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"Cartoon Art" takes over the Goat Farm

Exhibit celebrates television's evolving animation process

The dream of the '90s is alive in 2014. Along with a new OutKast tour, Iggy Azalea's Clueless tribute in her music video "Fancy," and this weekend's opening of Dumb and Dumber To, the Goat Farm Arts Center is riding the wave of nostalgia with a new exhibit, Cartoon Art From the '90s. Featuring the production art of such discontinued favorites as "The Ren & Stimpy Show," "Beavis and Butt-Head," "Doug," "Rocko's Modern Life," and "Aeon Flux," the exhibit will take fans to new heights by peering behind the scenes of hand-drawn animation, now in its twilight.


The Cricket Gallery, a local purveyor of animation cels, backgrounds, and drawings, has pulled pieces from its own stock to curate the exhibit. Owned by Jackie Halbreich and her husband, Michael Halbreich, the now-online gallery started in 1987 as a catalog company, dealing initially in artwork from Disney, Warner Bros., and Hanna-Barbera. Cricket played the role of distributor between major studios and other galleries, but direct intervention from the former eventually diluted and crashed the market for this art. At the time, however, the gallery was also amassing a huge collection of raw material from Nickelodeon and MTV, preparing a new market for production materials from '90s cartoons once the generation that watched them grew up and started buying art.

Today, the Cricket Gallery sells 1,800 to 2,000 pieces of production art per year. Jackie Halbreich says that a lot of what they sell is work based on customers' requests for particular frames within episodes. "A lot of times with 'Ren & Stimpy,'" she says, "whatever's the grossest is what they think is the most interesting."

So "Ren & Stimpy" viewers can pause, take a screen shot, and ask the gallery to recreate the moment in animation cels and a reproduction background. Jackie Halbreich likens her job to assembling a puzzle, in which a single frame can contain multiple cels that must fit together perfectly. Every work is unique because each cel is used just once, underlining the finite nature of hand-drawn animation. "This is like owning a piece of history," she says. "You can't get the hand-painted or hand-drawn art anymore. It just doesn't exist."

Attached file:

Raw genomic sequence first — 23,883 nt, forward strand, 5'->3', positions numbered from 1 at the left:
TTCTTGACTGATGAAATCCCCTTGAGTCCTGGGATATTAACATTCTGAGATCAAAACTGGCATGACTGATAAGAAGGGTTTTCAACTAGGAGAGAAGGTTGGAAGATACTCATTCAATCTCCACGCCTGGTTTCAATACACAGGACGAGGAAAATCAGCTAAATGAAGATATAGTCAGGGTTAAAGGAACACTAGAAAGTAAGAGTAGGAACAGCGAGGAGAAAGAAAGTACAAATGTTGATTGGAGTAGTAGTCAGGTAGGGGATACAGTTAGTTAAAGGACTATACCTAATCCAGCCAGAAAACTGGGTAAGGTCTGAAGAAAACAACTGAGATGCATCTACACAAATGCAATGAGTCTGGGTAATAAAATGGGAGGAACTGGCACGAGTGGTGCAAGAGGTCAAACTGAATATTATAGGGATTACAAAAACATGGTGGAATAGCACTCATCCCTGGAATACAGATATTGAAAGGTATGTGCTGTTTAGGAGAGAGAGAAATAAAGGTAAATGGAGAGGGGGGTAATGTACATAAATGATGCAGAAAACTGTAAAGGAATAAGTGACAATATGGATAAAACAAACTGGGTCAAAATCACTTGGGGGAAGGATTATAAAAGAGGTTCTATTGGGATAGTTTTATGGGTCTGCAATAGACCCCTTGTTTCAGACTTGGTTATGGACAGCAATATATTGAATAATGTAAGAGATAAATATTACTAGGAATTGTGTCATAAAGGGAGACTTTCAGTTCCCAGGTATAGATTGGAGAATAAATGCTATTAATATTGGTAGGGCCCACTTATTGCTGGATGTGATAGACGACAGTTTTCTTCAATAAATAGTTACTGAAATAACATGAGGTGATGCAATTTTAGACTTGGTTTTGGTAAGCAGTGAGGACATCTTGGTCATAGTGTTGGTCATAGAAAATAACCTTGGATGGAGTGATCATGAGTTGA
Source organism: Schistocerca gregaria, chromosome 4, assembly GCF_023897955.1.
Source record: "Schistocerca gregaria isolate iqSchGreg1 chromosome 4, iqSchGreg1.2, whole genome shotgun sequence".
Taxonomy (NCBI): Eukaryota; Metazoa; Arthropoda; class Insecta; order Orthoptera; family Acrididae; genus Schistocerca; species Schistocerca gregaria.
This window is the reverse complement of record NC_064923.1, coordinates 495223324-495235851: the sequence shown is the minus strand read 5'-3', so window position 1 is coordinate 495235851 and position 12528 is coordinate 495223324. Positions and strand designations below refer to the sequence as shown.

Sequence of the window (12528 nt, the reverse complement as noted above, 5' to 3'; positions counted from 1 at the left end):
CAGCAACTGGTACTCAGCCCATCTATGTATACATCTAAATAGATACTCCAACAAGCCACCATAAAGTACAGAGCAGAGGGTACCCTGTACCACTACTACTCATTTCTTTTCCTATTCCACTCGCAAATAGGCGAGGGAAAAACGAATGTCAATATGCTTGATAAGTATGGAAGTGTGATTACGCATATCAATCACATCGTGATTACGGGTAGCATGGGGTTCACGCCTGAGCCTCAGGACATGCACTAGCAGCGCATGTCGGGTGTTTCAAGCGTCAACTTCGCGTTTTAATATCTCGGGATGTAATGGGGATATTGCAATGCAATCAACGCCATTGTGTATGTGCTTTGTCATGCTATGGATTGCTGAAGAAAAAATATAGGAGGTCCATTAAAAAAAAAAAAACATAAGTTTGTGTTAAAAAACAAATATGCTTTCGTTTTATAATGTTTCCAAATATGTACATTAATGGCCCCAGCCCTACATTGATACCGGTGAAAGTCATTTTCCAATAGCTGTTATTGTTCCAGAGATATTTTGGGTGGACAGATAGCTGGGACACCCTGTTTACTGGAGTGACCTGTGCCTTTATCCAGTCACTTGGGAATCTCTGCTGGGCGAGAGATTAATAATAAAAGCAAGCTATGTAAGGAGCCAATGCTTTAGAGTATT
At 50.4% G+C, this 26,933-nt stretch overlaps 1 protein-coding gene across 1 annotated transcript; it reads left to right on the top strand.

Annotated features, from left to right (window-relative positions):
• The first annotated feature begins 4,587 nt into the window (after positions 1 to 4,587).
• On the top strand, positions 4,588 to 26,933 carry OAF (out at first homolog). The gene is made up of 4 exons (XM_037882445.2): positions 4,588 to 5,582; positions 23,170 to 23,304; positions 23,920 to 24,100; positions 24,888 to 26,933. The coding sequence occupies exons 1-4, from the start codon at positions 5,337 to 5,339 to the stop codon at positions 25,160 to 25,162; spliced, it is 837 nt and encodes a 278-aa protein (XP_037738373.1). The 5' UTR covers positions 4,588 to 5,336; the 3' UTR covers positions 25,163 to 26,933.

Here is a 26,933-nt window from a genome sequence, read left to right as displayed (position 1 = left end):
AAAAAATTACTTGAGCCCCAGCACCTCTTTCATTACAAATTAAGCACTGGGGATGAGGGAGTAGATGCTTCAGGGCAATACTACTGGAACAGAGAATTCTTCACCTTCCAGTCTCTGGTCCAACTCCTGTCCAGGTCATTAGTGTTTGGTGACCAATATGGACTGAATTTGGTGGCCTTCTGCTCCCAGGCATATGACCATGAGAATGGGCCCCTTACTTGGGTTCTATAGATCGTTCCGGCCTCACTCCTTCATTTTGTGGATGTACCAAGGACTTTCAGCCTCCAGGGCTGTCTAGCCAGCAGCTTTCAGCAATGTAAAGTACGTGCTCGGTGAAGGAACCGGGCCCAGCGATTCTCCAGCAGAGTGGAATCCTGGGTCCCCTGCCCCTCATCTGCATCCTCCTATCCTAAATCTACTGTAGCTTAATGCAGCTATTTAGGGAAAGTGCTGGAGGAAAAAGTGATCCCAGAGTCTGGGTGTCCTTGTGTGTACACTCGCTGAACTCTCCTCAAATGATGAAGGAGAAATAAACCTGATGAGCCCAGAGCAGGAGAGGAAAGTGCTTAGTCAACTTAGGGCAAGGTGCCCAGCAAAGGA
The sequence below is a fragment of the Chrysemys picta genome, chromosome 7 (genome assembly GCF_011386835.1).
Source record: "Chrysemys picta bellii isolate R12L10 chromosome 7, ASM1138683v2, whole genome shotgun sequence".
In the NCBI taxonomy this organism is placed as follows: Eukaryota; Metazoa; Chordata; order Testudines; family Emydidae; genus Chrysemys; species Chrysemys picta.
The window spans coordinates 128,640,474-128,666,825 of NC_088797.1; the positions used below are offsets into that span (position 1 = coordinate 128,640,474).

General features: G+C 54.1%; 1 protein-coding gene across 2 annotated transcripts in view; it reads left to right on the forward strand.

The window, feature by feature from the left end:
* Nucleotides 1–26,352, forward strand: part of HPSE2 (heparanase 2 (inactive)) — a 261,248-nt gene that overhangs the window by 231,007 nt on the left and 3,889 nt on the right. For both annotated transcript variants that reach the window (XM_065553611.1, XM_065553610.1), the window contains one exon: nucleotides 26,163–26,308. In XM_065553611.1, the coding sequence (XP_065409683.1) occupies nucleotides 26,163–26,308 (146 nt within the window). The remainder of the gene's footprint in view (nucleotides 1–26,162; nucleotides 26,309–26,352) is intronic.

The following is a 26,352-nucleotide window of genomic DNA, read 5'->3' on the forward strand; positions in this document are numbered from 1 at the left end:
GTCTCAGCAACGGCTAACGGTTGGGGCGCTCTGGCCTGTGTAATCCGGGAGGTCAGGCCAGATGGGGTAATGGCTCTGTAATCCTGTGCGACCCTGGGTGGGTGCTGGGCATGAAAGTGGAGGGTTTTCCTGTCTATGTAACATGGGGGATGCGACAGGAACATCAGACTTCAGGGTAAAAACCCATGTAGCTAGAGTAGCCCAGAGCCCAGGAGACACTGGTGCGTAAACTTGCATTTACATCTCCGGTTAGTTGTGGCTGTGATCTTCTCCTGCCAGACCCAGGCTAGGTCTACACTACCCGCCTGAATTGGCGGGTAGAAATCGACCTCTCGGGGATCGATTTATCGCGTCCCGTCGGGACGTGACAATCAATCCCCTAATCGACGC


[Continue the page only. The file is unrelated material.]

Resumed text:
One of the misconceptions about the gallery is that customers purchase this artwork for their children's bedrooms. "It's really not meant to be on kids' walls — certainly not Beavis and Butt-Head,'" Halbreich says. Instead, customers treat it like any other form of pictorial art, hang the pieces in their homes, and sometimes start collections of their own. Jackie says that this kind of relationship to production art is precisely what she hopes the exhibit at the Goat Farm will be able to foster. "It's an accepted art form," she says. "If it's in the Smithsonian, then let's have it on a wall."

Another aspect of the exhibition that Jackie hopes visitors will grasp is the sheer difficulty of the animation process. "I think people don't understand the actual artwork and how many steps are involved in animation," she says. For many of these Nickelodeon and MTV cartoons, animators would draw the initial image, someone else in the studio would outline the drawing on acetate, a team of painters would color the outlines, and then the cels would be submitted for photography. Today, computers have tremendously streamlined animating, consolidating the process and diminishing the toll of human labor. It's a development that saddens Jackie, though she recognizes its benefits: "I know economically that it had to move in that direction, but I'm a purist," she says. "I do appreciate the new things that are being done. ... There are things you could never achieve with 2-D animation."

But it also can't hurt to manage an art collection whose value increases in tandem with its rarity. "That's the other thing about the artwork that makes it so collectible — it's not being done that way anymore," Halbreich says. "There are only a finite number of good setups that you can get from any particular material that came in the box, and there's not going to be any more. So it's becoming scarcer and scarcer."

Ultimately, Jackie views the show as an opportunity for visitors to see the process laid bare and to appreciate the talent and labor invested in it. But unlike a music video tribute or a sequel to a 20-year-old film, Cartoon Art From the '90s doesn't merely showcase artwork that will make you miss the decade; rather, it displays something new, a side of animation that was never meant to be seen in the first place.


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